In 2015, Bahrain rolled out hi-tech Automatic Identification System (AIS) devices to be installed on about 7,500 small fishing boats that are registered with the Coastguard as part of the country’s new security at sea initiative. Yet, records kept by organisations like the International Fishermen Development Trust (INFIDET), South Asian Fishermen Federation and the National Domestic Workers' Movement in India highlight many cases of fishermen’s deaths and missing, from across the region. Since 2014, at least three deaths of fishermen have been reported, according to INFIDET. Official reports claim the men were killed during armed robberies at sea, though scant details or evidence are provided. Thomas Glattus Soosai, 47, from Tamil Nadu, India, was allegedly shot dead by pirates on 21 May 2014, 10 nautical miles northwest of Bahrain's sea border in an area known as Alrkaa.
Siluvai Mathivalan, 48, also from Tamil Nadu, was allegedly shot dead in another attempted robbery near the Saudi-Iran sea border on 29 May 2015. Reportedly, Mathivalan and four others on a dhow unknowingly strayed into the Iranian territorial waters. Antony Arul Anish, 21, died in Qatar waters on 3 August 2015. He, too, was allegedly shot while fishing with fellow men on board a Qatari dhow. His body was recovered in Bahrain waters by Bahrain navy patrols after two days.
President of INFIDET Justin Antony noted that the fact that three fishermen had been killed by gunfire in the past two years “makes us think there is more to the story than what’s been made public.” In addition to these fatalities, INFIDET has also reported several missing fishermen, all of whom are from Tamil Nadu, India: Antony and Vijayan (2007) from Kanyakumari; Thomson Britto (2013) from the same town; Manikkam (2009) from Tirunelveli district; and Thresaiya Barnanthu (2001) from Tuticorin district.
Sister Josephine Valarmathi of the National Domestic Workers' Movement in India repeated her concerns about fishermen, primarily from the southern state of India, who migrates to the Gulf in an effort to make a living.
“Fishermen must be covered by a proper insurance system,” she said in a statement to Migrant-Rights.Org. “They should receive pre-departure training. Every boat should also have a device or system for tracking the vessel when the men are out at sea. The government should provide compensation to the grieving families in the event that a fisherman goes missing or dies.”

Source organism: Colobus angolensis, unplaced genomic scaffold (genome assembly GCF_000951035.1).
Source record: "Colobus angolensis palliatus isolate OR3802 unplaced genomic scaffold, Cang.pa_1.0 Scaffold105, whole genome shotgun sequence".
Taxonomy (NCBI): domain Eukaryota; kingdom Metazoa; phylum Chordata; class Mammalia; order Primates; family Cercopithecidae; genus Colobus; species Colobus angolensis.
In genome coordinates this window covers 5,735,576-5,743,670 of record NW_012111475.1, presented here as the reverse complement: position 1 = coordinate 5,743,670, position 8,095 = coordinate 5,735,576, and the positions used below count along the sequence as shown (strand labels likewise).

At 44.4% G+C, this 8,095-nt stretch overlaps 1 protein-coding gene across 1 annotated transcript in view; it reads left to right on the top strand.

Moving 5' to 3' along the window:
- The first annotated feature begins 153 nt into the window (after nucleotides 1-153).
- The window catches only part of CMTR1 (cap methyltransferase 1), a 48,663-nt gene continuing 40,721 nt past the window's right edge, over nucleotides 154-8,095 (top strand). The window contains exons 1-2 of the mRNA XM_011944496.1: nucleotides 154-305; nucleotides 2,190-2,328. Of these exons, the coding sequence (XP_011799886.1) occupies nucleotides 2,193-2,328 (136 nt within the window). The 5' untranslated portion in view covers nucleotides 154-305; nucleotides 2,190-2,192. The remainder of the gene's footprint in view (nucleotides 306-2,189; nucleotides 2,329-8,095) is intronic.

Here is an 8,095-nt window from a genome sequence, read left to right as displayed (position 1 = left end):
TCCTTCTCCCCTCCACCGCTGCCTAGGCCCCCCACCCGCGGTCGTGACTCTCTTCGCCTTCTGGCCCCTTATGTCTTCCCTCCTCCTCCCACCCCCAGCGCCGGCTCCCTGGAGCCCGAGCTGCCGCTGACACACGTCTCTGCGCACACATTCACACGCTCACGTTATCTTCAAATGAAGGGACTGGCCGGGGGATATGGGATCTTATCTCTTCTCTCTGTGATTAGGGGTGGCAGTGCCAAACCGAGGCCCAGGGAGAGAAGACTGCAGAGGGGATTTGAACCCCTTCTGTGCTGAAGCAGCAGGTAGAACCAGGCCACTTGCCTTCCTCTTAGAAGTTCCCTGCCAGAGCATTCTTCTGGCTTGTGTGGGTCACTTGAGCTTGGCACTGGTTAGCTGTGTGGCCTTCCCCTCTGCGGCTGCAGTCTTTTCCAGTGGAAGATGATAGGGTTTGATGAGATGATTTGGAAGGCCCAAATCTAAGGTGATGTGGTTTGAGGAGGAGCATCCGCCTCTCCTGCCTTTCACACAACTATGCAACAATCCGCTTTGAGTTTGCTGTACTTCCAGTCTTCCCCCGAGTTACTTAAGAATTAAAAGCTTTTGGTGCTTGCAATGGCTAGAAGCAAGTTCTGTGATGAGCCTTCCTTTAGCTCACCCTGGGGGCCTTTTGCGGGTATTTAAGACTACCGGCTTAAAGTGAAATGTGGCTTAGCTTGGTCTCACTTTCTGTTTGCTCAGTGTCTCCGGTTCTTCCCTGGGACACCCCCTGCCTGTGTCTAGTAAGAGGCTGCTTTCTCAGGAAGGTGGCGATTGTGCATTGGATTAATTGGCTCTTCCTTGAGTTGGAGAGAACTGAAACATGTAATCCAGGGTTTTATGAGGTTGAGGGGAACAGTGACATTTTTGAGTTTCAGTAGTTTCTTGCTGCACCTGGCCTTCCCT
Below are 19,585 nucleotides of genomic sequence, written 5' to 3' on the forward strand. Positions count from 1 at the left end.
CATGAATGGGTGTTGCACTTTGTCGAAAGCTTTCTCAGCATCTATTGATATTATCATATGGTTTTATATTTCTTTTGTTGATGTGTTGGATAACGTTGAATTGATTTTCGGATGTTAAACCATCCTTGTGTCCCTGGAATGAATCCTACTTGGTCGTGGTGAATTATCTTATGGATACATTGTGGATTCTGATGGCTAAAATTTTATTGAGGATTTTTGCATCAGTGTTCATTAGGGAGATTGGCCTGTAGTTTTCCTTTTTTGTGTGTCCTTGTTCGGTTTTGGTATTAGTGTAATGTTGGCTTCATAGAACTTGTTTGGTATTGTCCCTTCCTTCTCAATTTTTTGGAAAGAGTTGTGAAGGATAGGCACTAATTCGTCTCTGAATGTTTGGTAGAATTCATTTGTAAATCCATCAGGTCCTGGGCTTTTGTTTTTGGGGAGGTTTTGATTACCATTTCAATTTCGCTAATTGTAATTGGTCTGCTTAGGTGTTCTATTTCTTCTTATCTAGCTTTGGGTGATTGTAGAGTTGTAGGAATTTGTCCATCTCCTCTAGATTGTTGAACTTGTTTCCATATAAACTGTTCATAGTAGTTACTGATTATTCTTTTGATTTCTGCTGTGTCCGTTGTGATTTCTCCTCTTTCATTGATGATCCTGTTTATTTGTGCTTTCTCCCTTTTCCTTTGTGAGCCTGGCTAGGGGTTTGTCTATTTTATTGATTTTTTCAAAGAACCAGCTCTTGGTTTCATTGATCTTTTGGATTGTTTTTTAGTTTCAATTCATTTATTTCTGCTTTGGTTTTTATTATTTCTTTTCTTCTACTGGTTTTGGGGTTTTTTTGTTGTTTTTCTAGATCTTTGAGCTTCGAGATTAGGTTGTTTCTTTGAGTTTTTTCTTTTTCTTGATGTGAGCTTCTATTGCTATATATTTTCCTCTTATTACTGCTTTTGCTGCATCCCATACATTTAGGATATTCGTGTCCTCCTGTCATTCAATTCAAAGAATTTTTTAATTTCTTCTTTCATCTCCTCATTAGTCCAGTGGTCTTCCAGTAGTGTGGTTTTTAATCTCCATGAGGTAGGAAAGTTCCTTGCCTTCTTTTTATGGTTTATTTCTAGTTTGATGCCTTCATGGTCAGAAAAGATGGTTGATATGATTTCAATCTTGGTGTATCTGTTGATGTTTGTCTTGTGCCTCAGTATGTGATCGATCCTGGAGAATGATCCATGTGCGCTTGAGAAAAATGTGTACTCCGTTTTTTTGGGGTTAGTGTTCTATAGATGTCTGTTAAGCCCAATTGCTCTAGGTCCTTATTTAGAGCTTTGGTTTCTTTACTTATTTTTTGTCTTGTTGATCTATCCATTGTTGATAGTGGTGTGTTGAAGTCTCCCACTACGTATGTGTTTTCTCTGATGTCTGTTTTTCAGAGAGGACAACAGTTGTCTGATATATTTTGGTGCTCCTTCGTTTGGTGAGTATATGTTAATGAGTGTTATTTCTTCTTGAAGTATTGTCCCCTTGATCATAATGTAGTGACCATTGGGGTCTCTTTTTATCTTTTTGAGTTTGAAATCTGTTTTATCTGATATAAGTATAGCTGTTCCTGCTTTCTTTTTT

Sister Valarmathi also referred to the practice of some sponsors who hire men and then take money from them as informal insurance to support them in case of a mishap. “Some men claimed to have given the sponsor about three lakh Indian rupees (INR3,00,000) as insurance money. The sponsor demands a significant sum of money, but the fishermen receive no compensation for their efforts, even when they are in danger, like in cases of disappearance or fatalities. Families aren't helped either, so these kinds of practices ought to stop in this situation.”
In a similar vein, former Bahraini resident and rights campaigner Pada Lingam argued that Bahraini fishermen should be eligible for General Organisation of Social Insurance (GOSI) benefits. GOSI is the government-run organisation for social insurance and pension services for all people covered by the Civil Law (public sector) and Social Insurance Law (private sector).
“What we observe in the majority of situations is that sponsors or employers do not care about providing compensation to the families, and their employment ends as soon as the mortal remains, in the event of deaths, are sent. The cases of missing men are the worst. I'm not sure why employers aren't implementing it; perhaps the GOSI requirements are difficult.”
A social worker from Bahrain's Tamil community pointed out that no official contact has yet been made by any authority with of the missing men.
According to a former official from the Agriculture and Marine Resources Directorate marine licences, 96% of Bahrain’s fishermen were migrants in 2015.
Bahrain has not ratified the International Labour Organisation (ILO) Work in Fishing Convention (No 188) of 2007. The convention establishes binding standards that address the main issues concerning work on board fishing vessels, including: occupational safety, health, and medical care at sea and ashore, rest periods, written work agreements, as well as social security protection no less favourable than other workers.
Best practices in the sector, as highlighted by the 2015 ILO study ‘Fishers First – Good Practises to End Labour Exploitation at Sea', include law enforcement and multidisciplinary inspection systems, alongside regional and international initiatives addressing labour issues. A robust policy environment, political will, and collaboration between workers' and employers' organisations are crucial for effective action on the issues facing Bahrain’s migrant fishermen.